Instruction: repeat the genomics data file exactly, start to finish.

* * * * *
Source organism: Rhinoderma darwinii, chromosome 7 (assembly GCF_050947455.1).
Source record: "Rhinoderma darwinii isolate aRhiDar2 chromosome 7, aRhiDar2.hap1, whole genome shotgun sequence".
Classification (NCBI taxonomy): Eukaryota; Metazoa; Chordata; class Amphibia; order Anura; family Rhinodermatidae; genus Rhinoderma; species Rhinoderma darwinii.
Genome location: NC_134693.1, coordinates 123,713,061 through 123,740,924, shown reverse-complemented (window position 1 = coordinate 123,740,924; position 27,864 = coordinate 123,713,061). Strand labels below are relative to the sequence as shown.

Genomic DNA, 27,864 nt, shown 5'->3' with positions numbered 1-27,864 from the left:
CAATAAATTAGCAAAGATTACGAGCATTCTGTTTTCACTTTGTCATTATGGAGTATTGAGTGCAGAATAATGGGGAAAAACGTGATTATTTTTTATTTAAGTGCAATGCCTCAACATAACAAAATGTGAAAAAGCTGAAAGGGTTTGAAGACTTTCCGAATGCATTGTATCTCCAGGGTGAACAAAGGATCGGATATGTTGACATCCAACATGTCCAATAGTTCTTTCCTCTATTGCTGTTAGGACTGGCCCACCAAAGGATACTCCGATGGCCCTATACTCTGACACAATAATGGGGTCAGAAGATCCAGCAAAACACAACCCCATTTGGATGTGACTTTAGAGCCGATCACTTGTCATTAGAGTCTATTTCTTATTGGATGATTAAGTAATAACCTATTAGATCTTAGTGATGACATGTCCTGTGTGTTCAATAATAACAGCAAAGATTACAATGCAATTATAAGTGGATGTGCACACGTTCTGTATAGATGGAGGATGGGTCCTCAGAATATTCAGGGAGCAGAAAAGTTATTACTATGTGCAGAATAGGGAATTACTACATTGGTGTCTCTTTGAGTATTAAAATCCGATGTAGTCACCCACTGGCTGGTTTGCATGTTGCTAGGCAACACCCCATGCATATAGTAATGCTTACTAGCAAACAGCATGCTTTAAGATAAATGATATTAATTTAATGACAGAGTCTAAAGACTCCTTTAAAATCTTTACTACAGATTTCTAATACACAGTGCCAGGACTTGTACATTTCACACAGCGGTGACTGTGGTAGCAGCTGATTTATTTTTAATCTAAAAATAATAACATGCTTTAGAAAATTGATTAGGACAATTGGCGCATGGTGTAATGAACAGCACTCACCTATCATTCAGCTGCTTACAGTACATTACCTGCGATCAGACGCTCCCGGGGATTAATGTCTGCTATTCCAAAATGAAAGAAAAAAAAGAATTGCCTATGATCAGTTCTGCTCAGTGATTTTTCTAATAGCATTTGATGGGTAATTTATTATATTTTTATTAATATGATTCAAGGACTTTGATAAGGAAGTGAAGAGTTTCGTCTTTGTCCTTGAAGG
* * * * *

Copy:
Source organism: Rhinoderma darwinii, chromosome 7 (assembly GCF_050947455.1).
Source record: "Rhinoderma darwinii isolate aRhiDar2 chromosome 7, aRhiDar2.hap1, whole genome shotgun sequence".
Classification (NCBI taxonomy): Eukaryota; Metazoa; Chordata; class Amphibia; order Anura; family Rhinodermatidae; genus Rhinoderma; species Rhinoderma darwinii.
Genome location: NC_134693.1, coordinates 123,713,061 through 123,740,924, shown reverse-complemented (window position 1 = coordinate 123,740,924; position 27,864 = coordinate 123,713,061). Strand labels below are relative to the sequence as shown.

Genomic DNA, 27,864 nt, shown 5'->3' with positions numbered 1-27,864 from the left:
CAATAAATTAGCAAAGATTACGAGCATTCTGTTTTCACTTTGTCATTATGGAGTATTGAGTGCAGAATAATGGGGAAAAACGTGATTATTTTTTATTTAAGTGCAATGCCTCAACATAACAAAATGTGAAAAAGCTGAAAGGGTTTGAAGACTTTCCGAATGCATTGTATCTCCAGGGTGAACAAAGGATCGGATATGTTGACATCCAACATGTCCAATAGTTCTTTCCTCTATTGCTGTTAGGACTGGCCCACCAAAGGATACTCCGATGGCCCTATACTCTGACACAATAATGGGGTCAGAAGATCCAGCAAAACACAACCCCATTTGGATGTGACTTTAGAGCCGATCACTTGTCATTAGAGTCTATTTCTTATTGGATGATTAAGTAATAACCTATTAGATCTTAGTGATGACATGTCCTGTGTGTTCAATAATAACAGCAAAGATTACAATGCAATTATAAGTGGATGTGCACACGTTCTGTATAGATGGAGGATGGGTCCTCAGAATATTCAGGGAGCAGAAAAGTTATTACTATGTGCAGAATAGGGAATTACTACATTGGTGTCTCTTTGAGTATTAAAATCCGATGTAGTCACCCACTGGCTGGTTTGCATGTTGCTAGGCAACACCCCATGCATATAGTAATGCTTACTAGCAAACAGCATGCTTTAAGATAAATGATATTAATTTAATGACAGAGTCTAAAGACTCCTTTAAAATCTTTACTACAGATTTCTAATACACAGTGCCAGGACTTGTACATTTCACACAGCGGTGACTGTGGTAGCAGCTGATTTATTTTTAATCTAAAAATAATAACATGCTTTAGAAAATTGATTAGGACAATTGGCGCATGGTGTAATGAACAGCACTCACCTATCATTCAGCTGCTTACAGTACATTACCTGCGATCAGACGCTCCCGGGGATTAATGTCTGCTATTCCAAAATGAAAGAAAAAAAAGAATTGCCTATGATCAGTTCTGCTCAGTGATTTTTCTAATAGCATTTGATGGGTAATTTATTATATTTTTATTAATATGATTCAAGGACTTTGATAAGGAAGTGAAGAGTTTCGTCTTTGTCCTTGAAGG